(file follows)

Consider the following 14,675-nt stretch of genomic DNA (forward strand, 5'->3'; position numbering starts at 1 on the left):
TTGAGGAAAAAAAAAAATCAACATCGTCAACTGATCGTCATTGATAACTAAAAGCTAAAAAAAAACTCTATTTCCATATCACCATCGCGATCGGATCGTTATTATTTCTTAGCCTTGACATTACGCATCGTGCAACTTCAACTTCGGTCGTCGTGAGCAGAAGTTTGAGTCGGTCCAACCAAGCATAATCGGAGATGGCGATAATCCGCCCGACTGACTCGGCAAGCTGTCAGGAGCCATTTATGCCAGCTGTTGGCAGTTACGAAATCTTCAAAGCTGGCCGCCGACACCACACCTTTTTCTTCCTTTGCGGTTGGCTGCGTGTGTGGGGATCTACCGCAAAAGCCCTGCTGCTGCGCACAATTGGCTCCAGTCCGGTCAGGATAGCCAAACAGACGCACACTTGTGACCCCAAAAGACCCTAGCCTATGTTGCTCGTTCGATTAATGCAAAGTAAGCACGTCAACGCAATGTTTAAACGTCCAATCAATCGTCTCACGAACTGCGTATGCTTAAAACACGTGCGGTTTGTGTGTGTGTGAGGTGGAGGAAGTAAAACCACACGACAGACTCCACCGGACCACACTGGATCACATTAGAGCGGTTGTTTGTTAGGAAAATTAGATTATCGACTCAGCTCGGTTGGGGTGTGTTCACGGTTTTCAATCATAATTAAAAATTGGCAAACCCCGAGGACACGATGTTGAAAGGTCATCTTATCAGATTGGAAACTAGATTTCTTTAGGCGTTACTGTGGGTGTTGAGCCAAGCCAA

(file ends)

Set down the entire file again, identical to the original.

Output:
Consider the following 14,675-nt stretch of genomic DNA (forward strand, 5'->3'; position numbering starts at 1 on the left):
TTGAGGAAAAAAAAAAATCAACATCGTCAACTGATCGTCATTGATAACTAAAAGCTAAAAAAAAACTCTATTTCCATATCACCATCGCGATCGGATCGTTATTATTTCTTAGCCTTGACATTACGCATCGTGCAACTTCAACTTCGGTCGTCGTGAGCAGAAGTTTGAGTCGGTCCAACCAAGCATAATCGGAGATGGCGATAATCCGCCCGACTGACTCGGCAAGCTGTCAGGAGCCATTTATGCCAGCTGTTGGCAGTTACGAAATCTTCAAAGCTGGCCGCCGACACCACACCTTTTTCTTCCTTTGCGGTTGGCTGCGTGTGTGGGGATCTACCGCAAAAGCCCTGCTGCTGCGCACAATTGGCTCCAGTCCGGTCAGGATAGCCAAACAGACGCACACTTGTGACCCCAAAAGACCCTAGCCTATGTTGCTCGTTCGATTAATGCAAAGTAAGCACGTCAACGCAATGTTTAAACGTCCAATCAATCGTCTCACGAACTGCGTATGCTTAAAACACGTGCGGTTTGTGTGTGTGTGAGGTGGAGGAAGTAAAACCACACGACAGACTCCACCGGACCACACTGGATCACATTAGAGCGGTTGTTTGTTAGGAAAATTAGATTATCGACTCAGCTCGGTTGGGGTGTGTTCACGGTTTTCAATCATAATTAAAAATTGGCAAACCCCGAGGACACGATGTTGAAAGGTCATCTTATCAGATTGGAAACTAGATTTCTTTAGGCGTTACTGTGGGTGTTGAGCCAAGCCAA